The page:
Awobodu said, Dangote claimed that it was because Ibeto is buying cheaper cement from outside the country that makes it to sell at lower price. He posited that the businessman's position on this calls for the fundamental question they have been asking in the construction industry that: If the backward integration policy of the federal government in 2002 was to encourage local production of cement and bring its price down why should the price of locally produced one be higher than the exported one.
"This has been difficult to resolve, although they attributed it to high cost of production, considering the cost of transportation, poor road network in the country and poor energy. The altercations between Dangote and Ibeto are very interesting to us because they provide answers to the fundamental question that we had raised some time ago. The intervention of government in this is very crucial at this time. We were happy that government introduced a policy in 2002 which increased the production of cement from about 2 million metric tonnes per two to 28 million metric tonnes today. If the statistics from the cement factory are correct, I think the policy should be commended. The dividend that those of us in the construction companies should enjoy is the reduction in price of the product as envisaged by the policy. We had expected the price would be as low as N800 per bag."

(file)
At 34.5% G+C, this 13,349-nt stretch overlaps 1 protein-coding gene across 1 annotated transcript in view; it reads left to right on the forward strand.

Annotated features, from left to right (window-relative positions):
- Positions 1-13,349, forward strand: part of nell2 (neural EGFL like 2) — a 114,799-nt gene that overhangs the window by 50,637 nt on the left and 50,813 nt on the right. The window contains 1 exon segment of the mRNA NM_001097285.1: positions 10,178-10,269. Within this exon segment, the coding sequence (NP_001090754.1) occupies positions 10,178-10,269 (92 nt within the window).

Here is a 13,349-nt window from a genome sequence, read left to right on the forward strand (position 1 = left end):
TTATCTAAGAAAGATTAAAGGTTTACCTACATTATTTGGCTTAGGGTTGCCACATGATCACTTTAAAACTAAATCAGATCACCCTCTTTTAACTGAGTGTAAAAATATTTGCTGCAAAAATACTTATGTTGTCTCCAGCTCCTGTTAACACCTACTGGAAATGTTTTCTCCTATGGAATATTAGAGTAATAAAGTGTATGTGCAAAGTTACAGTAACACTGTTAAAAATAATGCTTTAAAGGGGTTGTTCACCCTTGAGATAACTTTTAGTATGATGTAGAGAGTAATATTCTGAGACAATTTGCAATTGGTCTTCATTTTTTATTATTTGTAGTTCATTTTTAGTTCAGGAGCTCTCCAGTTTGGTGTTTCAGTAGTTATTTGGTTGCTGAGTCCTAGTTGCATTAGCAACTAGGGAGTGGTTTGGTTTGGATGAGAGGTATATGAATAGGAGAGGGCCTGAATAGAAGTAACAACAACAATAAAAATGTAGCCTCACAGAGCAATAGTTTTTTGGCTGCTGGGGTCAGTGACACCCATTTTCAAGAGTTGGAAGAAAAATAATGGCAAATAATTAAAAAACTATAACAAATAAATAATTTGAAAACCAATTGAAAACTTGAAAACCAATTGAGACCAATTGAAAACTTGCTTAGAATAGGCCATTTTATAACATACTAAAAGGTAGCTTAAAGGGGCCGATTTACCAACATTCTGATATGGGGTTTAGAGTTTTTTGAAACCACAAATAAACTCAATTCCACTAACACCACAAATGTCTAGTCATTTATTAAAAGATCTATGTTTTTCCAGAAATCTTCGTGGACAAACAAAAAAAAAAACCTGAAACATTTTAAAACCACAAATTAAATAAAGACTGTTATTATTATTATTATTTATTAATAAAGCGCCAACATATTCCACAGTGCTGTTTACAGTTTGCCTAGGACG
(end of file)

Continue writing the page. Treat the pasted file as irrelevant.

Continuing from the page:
Few weeks ago, Dangote instituted a suit at the Federal High Court, Abuja, presided over by Justice Binta Nyako, praying the court among other things to void the payment of $40m and the sum of N7b paid by the Federal Government to Ibeto Cement Company Limited and its associate companies IBG Investment Ltd and Derima Ventures Ltd.
Former President Olusegun Obasanjo in 2005 had ordered the closure of Ibeto Cement plant over alleged 'misrepresentation of facts to obtain the quota of 800,000 tonnes of cement allocated to it by the Federal Government.